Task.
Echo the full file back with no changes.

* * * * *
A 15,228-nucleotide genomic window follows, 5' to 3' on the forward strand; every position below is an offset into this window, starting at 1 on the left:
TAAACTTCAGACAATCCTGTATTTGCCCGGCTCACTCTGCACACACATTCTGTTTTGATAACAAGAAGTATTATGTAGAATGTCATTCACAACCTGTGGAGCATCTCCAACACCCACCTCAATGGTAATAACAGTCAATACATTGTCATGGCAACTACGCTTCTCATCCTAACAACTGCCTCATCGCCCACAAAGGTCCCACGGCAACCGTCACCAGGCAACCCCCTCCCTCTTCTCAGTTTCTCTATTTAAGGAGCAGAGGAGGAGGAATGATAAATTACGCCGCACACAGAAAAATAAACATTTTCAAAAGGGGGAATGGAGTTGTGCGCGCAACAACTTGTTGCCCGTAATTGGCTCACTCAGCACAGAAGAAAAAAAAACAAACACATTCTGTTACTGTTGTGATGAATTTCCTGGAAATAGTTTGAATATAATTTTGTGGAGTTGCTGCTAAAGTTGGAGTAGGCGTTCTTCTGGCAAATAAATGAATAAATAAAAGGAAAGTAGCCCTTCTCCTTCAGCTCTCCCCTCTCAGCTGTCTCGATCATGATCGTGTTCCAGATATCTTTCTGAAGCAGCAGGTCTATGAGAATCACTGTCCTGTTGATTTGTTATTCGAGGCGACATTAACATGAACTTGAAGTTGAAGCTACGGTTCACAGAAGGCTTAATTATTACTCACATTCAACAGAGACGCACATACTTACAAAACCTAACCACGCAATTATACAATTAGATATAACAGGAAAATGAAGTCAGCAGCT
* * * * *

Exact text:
A 15,228-nucleotide genomic window follows, 5' to 3' on the forward strand; every position below is an offset into this window, starting at 1 on the left:
TAAACTTCAGACAATCCTGTATTTGCCCGGCTCACTCTGCACACACATTCTGTTTTGATAACAAGAAGTATTATGTAGAATGTCATTCACAACCTGTGGAGCATCTCCAACACCCACCTCAATGGTAATAACAGTCAATACATTGTCATGGCAACTACGCTTCTCATCCTAACAACTGCCTCATCGCCCACAAAGGTCCCACGGCAACCGTCACCAGGCAACCCCCTCCCTCTTCTCAGTTTCTCTATTTAAGGAGCAGAGGAGGAGGAATGATAAATTACGCCGCACACAGAAAAATAAACATTTTCAAAAGGGGGAATGGAGTTGTGCGCGCAACAACTTGTTGCCCGTAATTGGCTCACTCAGCACAGAAGAAAAAAAAACAAACACATTCTGTTACTGTTGTGATGAATTTCCTGGAAATAGTTTGAATATAATTTTGTGGAGTTGCTGCTAAAGTTGGAGTAGGCGTTCTTCTGGCAAATAAATGAATAAATAAAAGGAAAGTAGCCCTTCTCCTTCAGCTCTCCCCTCTCAGCTGTCTCGATCATGATCGTGTTCCAGATATCTTTCTGAAGCAGCAGGTCTATGAGAATCACTGTCCTGTTGATTTGTTATTCGAGGCGACATTAACATGAACTTGAAGTTGAAGCTACGGTTCACAGAAGGCTTAATTATTACTCACATTCAACAGAGACGCACATACTTACAAAACCTAACCACGCAATTATACAATTAGATATAACAGGAAAATGAAGTCAGCAGCT